“You stir from your slumber, still sore from the days of hard travel, yet well rested due to the solid roof above and warm bed below. As you open your eyes and begin to stretch you notice that the room is much darker than it should be. You remember not pulling the curtains last night and the morning sun should be pouring into the room, bright and warm. Your gaze flits towards the window to find the sun blocked by a creature’s humongous head. It surveys the room with curiosity, it’s gigantic eyes wide and searching beneath its thick and pronounced brow-ridge.”
Balasar wakes to find this giant of a creature surveying the room. His companions, Shiah and Taelin are fast asleep. The halfling is curled up on the wide window sill beneath the humongous brute’s gaze and the ranger sleeps on the floor, his back against the rooms only door. Thankfully, the dragonborn paladin has studied many of the wicked beasts that roam the wilds of Oerik and recognizes this one as an ogre.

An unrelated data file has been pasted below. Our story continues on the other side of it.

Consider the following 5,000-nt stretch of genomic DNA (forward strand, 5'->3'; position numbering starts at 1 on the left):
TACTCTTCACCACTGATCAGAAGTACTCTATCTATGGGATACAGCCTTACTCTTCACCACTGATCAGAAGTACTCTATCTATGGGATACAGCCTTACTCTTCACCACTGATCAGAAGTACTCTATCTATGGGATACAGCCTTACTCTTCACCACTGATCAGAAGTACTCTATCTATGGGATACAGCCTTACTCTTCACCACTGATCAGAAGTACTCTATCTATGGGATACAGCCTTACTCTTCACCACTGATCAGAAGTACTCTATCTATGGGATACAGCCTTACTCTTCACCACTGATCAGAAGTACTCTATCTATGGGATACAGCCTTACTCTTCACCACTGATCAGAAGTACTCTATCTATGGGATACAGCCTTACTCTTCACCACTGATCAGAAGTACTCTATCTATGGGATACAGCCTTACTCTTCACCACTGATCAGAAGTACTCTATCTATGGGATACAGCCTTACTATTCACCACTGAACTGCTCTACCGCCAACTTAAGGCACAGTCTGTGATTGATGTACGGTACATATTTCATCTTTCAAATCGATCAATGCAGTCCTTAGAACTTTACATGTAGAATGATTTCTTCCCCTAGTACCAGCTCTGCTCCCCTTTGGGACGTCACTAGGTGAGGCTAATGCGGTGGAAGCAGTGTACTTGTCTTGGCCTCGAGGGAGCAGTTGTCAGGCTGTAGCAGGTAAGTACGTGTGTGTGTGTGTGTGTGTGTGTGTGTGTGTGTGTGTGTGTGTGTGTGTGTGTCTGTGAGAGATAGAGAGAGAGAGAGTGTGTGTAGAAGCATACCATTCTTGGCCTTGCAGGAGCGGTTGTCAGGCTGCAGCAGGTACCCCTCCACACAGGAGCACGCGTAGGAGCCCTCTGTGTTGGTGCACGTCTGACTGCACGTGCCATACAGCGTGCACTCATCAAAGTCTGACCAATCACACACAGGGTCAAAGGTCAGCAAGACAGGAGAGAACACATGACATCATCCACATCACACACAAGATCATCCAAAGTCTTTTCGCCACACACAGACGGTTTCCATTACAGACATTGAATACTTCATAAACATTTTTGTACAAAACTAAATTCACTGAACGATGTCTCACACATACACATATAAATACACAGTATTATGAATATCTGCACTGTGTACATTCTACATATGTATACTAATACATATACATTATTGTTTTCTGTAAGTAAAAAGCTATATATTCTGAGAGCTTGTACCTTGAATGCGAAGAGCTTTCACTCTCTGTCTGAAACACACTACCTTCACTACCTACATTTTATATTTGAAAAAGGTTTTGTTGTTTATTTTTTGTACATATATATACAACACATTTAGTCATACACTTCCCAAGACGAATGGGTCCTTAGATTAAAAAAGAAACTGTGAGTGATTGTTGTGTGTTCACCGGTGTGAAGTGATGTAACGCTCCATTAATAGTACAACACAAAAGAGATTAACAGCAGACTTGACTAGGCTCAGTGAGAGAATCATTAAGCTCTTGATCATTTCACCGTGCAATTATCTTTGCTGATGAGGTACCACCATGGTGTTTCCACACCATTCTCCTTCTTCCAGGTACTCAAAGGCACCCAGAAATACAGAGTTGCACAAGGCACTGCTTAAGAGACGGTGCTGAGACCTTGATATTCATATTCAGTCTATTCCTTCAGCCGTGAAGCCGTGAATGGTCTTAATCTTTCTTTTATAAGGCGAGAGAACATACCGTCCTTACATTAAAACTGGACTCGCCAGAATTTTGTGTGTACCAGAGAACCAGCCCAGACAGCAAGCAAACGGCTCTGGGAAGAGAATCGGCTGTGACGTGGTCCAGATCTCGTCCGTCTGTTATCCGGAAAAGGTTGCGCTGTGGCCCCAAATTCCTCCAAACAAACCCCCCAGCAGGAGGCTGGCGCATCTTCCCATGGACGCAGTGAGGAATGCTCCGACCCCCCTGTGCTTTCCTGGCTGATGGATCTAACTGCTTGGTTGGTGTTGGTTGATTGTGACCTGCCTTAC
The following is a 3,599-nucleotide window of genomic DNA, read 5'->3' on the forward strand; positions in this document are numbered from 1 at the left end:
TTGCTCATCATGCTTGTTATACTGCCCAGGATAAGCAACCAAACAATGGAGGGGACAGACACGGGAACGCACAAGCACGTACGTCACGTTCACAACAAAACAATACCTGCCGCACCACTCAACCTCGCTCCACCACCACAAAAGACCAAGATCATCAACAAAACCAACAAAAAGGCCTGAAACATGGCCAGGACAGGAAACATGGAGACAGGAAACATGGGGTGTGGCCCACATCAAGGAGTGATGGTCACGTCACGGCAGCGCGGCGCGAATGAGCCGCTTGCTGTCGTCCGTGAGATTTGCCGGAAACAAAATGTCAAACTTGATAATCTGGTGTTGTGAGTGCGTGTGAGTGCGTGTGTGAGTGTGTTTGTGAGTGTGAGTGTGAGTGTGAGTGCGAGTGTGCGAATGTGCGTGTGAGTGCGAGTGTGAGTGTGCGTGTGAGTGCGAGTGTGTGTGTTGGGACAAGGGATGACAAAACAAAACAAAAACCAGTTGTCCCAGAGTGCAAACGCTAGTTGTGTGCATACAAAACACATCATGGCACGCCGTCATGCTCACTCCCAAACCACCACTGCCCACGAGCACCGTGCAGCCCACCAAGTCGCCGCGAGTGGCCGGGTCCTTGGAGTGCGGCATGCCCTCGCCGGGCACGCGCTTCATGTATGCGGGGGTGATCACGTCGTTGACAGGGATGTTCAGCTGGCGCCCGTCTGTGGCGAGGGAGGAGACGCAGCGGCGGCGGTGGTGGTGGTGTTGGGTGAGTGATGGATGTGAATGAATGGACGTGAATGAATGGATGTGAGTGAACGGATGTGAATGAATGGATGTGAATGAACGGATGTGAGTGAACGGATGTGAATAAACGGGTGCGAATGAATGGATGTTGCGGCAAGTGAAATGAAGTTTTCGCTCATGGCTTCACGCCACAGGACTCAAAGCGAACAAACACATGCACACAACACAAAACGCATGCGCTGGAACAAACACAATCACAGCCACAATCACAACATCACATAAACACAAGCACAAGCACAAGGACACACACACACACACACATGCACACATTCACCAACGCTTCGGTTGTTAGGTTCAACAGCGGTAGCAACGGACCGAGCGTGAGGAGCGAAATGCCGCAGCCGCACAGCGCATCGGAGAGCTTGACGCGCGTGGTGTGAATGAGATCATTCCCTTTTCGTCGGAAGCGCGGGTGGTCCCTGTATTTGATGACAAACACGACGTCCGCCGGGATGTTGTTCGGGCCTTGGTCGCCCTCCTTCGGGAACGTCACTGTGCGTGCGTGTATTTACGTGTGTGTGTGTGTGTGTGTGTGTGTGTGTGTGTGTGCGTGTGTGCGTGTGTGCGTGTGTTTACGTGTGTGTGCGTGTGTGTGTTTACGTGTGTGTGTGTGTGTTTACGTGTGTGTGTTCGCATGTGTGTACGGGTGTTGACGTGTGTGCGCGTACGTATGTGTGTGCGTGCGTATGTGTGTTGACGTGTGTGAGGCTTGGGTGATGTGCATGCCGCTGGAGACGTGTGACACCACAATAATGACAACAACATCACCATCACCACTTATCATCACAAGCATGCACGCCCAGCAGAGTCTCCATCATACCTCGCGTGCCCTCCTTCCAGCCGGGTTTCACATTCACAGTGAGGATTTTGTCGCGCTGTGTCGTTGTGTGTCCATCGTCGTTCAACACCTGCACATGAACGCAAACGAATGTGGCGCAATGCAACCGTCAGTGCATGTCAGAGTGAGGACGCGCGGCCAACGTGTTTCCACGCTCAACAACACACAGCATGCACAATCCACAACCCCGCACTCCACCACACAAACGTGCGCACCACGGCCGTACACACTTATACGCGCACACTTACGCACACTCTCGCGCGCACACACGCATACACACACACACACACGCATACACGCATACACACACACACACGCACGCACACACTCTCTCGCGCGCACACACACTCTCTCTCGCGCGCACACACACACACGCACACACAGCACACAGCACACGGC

He notices that this ogre is different however. This one lacks the physical scarring that invariably comes with the hard and dangerous life among the ogre tribes of the wild. He also seems relatively clean and well groomed. Balasar slowly climbs from bed and carefully raises the window. He introduces himself and asks the ogre his name. The creature says that it’s name is Nathaniel and seems friendly enough, if rather simple.